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PBS asks: “Are Bronies Changing the Definition of Masculinity?”
The answer isn’t nearly as simple as PBS makes it out to be.
PBS is quickly making a name for itself as the go-to channel for Internet culture primers. Last week, PBS Offbook tackled Reddit using our very own Kevin Morris as a source. This week, PBS’s Idea Channel delved into the friendly, pastel world of bronies.
“Are Bronies Changing the Definition of Masculinity?” may end with a question mark, but even before viewers finish watching this flattering portrayal, the answer is a resounding yes. It’s no wonder that bronies on Equestria Daily, brony fandom’s largest news source, are more than pleased with the video.
“Yes! This is one reason I love this community! We bronies are making people more tolerant to people’s unique interests!” Nolan Hartmann commented.
But is this five-minute video too quick to concede that bronies are gender heroes? In some ways, some bronies have simply forced their masculinity onto a show for little girls.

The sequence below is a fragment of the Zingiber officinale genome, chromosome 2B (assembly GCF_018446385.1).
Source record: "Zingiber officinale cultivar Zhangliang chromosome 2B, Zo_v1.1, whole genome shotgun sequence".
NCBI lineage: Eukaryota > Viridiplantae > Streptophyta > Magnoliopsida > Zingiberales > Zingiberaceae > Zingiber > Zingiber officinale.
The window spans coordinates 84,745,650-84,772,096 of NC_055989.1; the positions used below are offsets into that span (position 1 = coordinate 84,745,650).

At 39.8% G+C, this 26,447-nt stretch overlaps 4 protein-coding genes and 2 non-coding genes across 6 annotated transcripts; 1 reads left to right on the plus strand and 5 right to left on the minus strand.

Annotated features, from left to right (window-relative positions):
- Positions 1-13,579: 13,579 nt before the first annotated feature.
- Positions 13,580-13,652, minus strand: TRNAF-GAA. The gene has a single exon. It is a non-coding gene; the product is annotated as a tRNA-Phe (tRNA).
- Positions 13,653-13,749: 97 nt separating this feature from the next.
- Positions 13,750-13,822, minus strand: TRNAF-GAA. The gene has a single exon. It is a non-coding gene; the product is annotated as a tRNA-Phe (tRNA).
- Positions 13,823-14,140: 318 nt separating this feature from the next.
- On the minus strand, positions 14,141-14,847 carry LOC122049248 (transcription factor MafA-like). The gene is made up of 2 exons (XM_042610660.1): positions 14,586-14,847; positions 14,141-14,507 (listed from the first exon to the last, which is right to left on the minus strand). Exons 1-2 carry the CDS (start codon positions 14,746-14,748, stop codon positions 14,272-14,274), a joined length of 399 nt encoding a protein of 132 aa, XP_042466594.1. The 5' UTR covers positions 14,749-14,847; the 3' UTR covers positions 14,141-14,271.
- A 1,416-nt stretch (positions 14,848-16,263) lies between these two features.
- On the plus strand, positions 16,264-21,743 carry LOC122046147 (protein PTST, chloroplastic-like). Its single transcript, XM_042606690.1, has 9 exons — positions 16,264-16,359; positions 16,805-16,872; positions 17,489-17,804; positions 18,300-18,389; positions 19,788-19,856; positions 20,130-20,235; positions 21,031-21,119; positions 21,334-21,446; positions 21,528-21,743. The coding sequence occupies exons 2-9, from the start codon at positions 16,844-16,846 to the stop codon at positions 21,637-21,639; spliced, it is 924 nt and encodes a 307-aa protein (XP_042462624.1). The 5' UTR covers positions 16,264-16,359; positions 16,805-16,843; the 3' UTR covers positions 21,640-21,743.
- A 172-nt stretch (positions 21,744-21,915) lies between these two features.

Host Mike Rugnetta observes that people have been “angry” at brony fandom because bronies challenge societal perceptions of gender roles. That’s not the only reason that people have opposed brony fandom, though. Like any large group, bronies aren’t perfect.
For example, when some people were offended by clumsy (and sometimes characterized as “retarded”) fan character Derpy Hooves and she was subsequently written out of the show, some fans turned to harassment to express their dismay. In another situation, some bronies attacked YouTube star Neil Cicierega after he quietly suggested bronies should stop “letting rape jokes… slide.”
“I hold the radical opinion that you should not let your friends, or peers, be gross idiots, and by doing so I have CROSSED THE LINE,” Cicierega said.
Every fandom has its negative side, and observing these questionable acts of brony fandom in no way understates the good the fandom has done. In keeping with the show’s message of friendship and kindness, bronies have founded multiple charities, including Bronies for Good and the Humble Brony Bundle, both of which have raised thousands of dollars for organizations like Child’s Play. This is to say nothing of the wealth of fanart, fiction, and music bronies have created.
Like any large fandom, there are many facets to the bronies. There are certainly heroes, but there are also rough edges to work out before the fandom is ready to give itself a collective pat on the back. When parts of the fandom still defend offensive characters and rape jokes, it’s hard to say how much good bronies are doing to redefine an oppressive ideal of masculinity.
Check out the video, for sure, but be aware that nothing is as simple as it makes it out to be.
Lauren Rae Orsini is a web culture reporter who specializes in anime and the business of fandom. Her work has been published by Forbes and Business Insider.